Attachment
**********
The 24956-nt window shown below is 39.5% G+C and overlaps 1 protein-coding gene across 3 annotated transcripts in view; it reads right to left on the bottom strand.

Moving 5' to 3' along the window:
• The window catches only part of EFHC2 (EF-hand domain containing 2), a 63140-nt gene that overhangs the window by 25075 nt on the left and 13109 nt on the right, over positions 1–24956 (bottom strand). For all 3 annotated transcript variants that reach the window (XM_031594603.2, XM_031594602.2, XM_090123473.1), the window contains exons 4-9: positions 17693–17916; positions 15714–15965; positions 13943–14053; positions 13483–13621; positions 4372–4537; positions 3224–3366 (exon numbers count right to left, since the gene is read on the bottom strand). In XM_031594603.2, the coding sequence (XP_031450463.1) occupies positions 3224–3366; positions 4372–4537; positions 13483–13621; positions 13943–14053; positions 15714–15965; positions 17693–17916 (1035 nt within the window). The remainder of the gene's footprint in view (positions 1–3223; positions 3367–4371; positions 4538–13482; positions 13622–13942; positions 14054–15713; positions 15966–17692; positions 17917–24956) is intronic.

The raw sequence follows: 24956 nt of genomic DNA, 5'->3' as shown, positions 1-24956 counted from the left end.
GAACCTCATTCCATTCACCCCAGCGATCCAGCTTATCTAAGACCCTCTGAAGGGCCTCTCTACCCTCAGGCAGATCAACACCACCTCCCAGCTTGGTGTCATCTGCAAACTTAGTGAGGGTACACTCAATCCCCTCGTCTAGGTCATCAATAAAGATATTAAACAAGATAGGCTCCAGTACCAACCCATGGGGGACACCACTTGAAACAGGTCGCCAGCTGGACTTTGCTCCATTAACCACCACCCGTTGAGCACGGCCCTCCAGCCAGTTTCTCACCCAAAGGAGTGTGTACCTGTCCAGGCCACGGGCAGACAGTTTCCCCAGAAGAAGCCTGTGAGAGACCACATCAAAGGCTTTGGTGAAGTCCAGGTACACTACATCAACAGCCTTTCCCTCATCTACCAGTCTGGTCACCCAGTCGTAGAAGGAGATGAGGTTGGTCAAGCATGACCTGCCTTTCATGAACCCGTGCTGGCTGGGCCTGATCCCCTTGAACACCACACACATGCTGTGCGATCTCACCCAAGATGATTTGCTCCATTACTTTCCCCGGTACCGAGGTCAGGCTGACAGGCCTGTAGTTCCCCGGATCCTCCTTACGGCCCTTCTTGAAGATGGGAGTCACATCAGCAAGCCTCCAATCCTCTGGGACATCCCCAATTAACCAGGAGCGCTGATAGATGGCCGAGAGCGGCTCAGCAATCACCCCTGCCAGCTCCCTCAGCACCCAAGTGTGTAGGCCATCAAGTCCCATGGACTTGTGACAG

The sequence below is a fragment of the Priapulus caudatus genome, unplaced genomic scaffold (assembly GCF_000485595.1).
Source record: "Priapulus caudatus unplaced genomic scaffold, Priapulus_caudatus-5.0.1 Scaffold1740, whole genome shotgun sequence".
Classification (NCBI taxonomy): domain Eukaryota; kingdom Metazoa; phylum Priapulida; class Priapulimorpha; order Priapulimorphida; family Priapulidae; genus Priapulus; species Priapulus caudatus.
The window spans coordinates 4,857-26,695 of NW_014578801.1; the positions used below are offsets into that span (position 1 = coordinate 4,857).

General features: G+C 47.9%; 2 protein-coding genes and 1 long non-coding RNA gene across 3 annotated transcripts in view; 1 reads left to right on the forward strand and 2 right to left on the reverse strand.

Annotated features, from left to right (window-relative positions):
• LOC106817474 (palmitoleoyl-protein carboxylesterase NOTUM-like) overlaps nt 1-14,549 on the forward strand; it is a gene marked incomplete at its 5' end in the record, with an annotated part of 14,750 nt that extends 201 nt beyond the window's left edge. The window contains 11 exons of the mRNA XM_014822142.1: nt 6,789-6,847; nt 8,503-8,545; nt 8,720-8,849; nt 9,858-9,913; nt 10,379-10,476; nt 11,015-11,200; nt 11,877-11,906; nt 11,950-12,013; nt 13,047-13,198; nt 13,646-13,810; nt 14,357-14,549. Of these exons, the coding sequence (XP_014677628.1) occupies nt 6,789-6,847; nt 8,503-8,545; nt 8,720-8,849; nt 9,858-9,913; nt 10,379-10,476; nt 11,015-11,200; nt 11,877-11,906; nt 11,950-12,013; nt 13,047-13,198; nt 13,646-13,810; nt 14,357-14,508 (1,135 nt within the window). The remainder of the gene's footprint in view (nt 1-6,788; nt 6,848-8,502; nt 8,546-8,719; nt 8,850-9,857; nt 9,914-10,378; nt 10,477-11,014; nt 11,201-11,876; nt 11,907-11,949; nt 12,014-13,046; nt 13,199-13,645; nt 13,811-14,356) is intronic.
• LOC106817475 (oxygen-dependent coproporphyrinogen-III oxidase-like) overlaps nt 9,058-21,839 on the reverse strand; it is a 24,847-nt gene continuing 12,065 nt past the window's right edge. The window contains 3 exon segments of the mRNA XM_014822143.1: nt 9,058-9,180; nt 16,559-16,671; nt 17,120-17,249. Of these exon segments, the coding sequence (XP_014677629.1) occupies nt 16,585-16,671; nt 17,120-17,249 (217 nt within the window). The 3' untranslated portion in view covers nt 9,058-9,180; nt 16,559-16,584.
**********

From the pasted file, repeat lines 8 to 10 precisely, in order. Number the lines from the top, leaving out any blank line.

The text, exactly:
Classification (NCBI taxonomy): domain Eukaryota; kingdom Metazoa; phylum Priapulida; class Priapulimorpha; order Priapulimorphida; family Priapulidae; genus Priapulus; species Priapulus caudatus.
The window spans coordinates 4,857-26,695 of NW_014578801.1; the positions used below are offsets into that span (position 1 = coordinate 4,857).

General features: G+C 47.9%; 2 protein-coding genes and 1 long non-coding RNA gene across 3 annotated transcripts in view; 1 reads left to right on the forward strand and 2 right to left on the reverse strand.